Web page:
Film Directors Are Happy to Support BDS — and Profit From Israel
Artists for Palestine recently released this statement:
Film writer and director Mike Leigh has criticised Thom Yorke and Radiohead for ignoring Palestinian suffering, two days ahead of their controversial Israel gig.
Last week, Radiohead front-man Yorke defended the band’s decision to play in Israel and ignore the Palestinian picket-line, arguing that music was about ‘crossing borders’ and ‘shared humanity’.
Today, Oscar nominated Leigh, who is in production for his forthcoming feature film ‘Peterloo’, issued the following statement via Artists for Palestine UK:
Related coverageJanuary 20, 2020 9:36 am
“On Wednesday Radiohead will perform in a Tel Aviv stadium built over the ruins of the Palestinian village of Jarisha. It is a sad fact that Radiohead have failed to engage with Palestinians who have called for them not to play, and that Thom Yorke’s comments are devoid of any reference to Palestinians at all. As the lights go out in Gaza and Palestinian cancer patients die because they are denied travel permits by Israel, while a Palestinian poet in Israel lives under house arrest for a poem she wrote on Facebook, while a young circus performer from the West Bank languishes in administrative detention without charge or trial – Thom Yorke speaks loftily about ‘crossing borders’ and ‘freedom of expression’. One has to ask, freedom for whom exactly?”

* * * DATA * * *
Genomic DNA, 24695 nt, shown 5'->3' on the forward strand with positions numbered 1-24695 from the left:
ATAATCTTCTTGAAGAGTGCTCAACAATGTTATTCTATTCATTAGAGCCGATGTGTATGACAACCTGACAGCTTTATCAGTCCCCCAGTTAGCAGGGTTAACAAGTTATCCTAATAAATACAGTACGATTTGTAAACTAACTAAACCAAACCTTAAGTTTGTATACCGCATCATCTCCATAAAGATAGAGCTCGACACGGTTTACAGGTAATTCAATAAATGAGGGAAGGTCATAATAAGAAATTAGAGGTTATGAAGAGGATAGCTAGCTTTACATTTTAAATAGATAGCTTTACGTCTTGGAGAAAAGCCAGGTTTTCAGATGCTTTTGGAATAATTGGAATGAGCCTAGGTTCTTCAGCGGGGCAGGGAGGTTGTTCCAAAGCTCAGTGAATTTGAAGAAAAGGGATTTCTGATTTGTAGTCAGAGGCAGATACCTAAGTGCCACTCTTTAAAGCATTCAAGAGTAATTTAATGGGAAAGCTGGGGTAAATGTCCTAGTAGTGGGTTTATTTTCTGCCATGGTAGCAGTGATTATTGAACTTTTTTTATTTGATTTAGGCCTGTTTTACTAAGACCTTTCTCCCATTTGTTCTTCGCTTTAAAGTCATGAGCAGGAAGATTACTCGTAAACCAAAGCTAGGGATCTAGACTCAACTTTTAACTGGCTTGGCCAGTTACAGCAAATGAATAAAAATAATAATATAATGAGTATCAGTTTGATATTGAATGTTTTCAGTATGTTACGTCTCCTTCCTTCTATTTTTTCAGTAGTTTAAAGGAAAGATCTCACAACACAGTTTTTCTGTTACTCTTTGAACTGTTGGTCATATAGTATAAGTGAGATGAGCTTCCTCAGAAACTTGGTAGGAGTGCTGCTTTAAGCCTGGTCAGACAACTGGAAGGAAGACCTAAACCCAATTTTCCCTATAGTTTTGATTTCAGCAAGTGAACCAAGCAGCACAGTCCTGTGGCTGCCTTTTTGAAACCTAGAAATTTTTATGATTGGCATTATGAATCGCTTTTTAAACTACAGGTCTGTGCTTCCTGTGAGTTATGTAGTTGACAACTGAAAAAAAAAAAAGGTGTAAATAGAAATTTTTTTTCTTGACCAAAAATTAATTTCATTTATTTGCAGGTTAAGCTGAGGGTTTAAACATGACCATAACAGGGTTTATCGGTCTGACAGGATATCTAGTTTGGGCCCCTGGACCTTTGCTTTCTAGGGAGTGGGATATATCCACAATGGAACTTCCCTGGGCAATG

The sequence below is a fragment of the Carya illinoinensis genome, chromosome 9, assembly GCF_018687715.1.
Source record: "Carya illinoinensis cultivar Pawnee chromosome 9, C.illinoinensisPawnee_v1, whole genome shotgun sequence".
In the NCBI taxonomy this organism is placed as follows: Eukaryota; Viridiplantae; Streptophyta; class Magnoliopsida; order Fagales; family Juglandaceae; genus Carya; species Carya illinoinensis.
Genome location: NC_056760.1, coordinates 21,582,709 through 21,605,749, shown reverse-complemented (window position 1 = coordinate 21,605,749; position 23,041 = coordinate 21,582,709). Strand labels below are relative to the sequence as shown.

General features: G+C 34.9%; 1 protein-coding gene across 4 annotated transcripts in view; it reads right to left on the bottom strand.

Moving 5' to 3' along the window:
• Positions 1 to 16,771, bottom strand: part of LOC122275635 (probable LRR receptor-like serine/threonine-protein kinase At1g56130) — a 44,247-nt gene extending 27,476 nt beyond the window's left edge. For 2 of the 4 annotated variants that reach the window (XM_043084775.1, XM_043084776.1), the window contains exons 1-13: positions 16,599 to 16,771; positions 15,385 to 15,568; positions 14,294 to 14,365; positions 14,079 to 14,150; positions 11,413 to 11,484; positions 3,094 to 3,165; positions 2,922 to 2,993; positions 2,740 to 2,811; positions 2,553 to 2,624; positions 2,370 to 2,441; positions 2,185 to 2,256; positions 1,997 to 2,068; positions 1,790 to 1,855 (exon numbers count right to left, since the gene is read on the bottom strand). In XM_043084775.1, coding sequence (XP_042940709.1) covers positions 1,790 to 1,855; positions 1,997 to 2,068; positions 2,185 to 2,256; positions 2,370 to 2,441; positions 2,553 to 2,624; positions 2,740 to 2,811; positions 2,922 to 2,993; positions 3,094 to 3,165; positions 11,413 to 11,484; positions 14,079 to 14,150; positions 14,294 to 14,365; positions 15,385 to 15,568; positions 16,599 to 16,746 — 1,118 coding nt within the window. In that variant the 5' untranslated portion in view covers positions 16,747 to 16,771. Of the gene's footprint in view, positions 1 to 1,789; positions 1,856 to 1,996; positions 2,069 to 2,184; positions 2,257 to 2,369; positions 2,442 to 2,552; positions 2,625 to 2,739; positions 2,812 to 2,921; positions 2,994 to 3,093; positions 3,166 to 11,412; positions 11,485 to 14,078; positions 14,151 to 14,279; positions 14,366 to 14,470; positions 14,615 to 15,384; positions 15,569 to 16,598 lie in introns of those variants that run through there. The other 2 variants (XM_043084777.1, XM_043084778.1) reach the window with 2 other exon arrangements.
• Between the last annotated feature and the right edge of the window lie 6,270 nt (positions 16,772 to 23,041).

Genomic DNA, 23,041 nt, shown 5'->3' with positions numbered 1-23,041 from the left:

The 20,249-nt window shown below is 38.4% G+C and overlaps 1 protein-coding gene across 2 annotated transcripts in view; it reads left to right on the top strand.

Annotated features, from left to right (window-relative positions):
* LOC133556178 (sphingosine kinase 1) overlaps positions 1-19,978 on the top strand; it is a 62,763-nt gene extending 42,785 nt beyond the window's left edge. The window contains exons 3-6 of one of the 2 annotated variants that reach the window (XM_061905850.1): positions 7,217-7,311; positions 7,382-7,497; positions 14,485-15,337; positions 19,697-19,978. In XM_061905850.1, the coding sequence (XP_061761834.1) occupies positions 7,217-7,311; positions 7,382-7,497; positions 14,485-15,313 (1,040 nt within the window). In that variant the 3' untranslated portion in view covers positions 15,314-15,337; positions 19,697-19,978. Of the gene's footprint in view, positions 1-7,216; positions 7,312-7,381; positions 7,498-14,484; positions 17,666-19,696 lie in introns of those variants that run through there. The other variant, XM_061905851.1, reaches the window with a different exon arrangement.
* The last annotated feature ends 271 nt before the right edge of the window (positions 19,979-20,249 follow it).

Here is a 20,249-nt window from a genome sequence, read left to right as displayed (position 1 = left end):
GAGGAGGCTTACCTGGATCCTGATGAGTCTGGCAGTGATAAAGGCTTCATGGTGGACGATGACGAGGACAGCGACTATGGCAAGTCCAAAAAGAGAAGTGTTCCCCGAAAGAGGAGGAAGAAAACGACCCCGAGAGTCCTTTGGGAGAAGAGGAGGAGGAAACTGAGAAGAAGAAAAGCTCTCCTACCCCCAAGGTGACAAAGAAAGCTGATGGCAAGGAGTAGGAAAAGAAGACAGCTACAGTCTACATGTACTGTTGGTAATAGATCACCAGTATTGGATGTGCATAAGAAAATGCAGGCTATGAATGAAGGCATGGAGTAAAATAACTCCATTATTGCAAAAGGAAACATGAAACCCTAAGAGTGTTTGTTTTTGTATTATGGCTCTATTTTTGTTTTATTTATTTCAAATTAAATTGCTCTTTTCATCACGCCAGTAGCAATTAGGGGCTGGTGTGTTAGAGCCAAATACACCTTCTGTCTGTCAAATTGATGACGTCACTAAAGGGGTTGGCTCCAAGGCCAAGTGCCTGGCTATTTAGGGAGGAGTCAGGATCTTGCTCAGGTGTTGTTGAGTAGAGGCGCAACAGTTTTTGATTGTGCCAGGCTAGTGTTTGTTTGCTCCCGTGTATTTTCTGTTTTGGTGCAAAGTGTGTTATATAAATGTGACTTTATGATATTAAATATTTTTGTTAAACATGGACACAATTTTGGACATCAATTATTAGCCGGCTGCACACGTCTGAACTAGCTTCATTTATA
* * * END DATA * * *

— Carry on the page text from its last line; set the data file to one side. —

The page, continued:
Ah, another moral force for good — and, of course, against Israel.
Except, as Sussex Friends for Israel noted, all of Leigh’s recent movies have been released in Israel.
Vera Drake, released in Israel on February 3, 2005.
Happy-Go-Lucky, released in Israel on June 19, 2008.
Another Year, released in Israel on December 9, 2010, under the title, Od Shana.
Mr. Turner, released in Israel on December 11, 2014, under the title, Mar Turner.
This follows Ken Loach’s similar hypocrisy — as he now scrambles to claim that his films being released in Israel was simply a mistake:
We reject the allegation that any of us have exempted ourselves from the cultural boycott. Our film I Daniel Blake was sold to Israel by our sales agent, and is showing there now.
We are in regular contact with the BDS movement and the issue of our films being shown there has never been raised. We will speak to them again now and seek their advice. We will guarantee that every penny from the sale of I Daniel Blake that comes to Sixteen Films or the sales company from the Israeli distributors will go to grassroots Palestinian organisations fighting oppression, after consultation with the BDS movement.
Suddenly, the BDS movement has thrown out its own principles and told its fanboy Loach that making money in Israel is OK — as long as the BDS movement and other “grassroots” Palestinian organizations gain financially.
Therefore, I guess, Loach is no more hypocritical than the BDS movement itself is.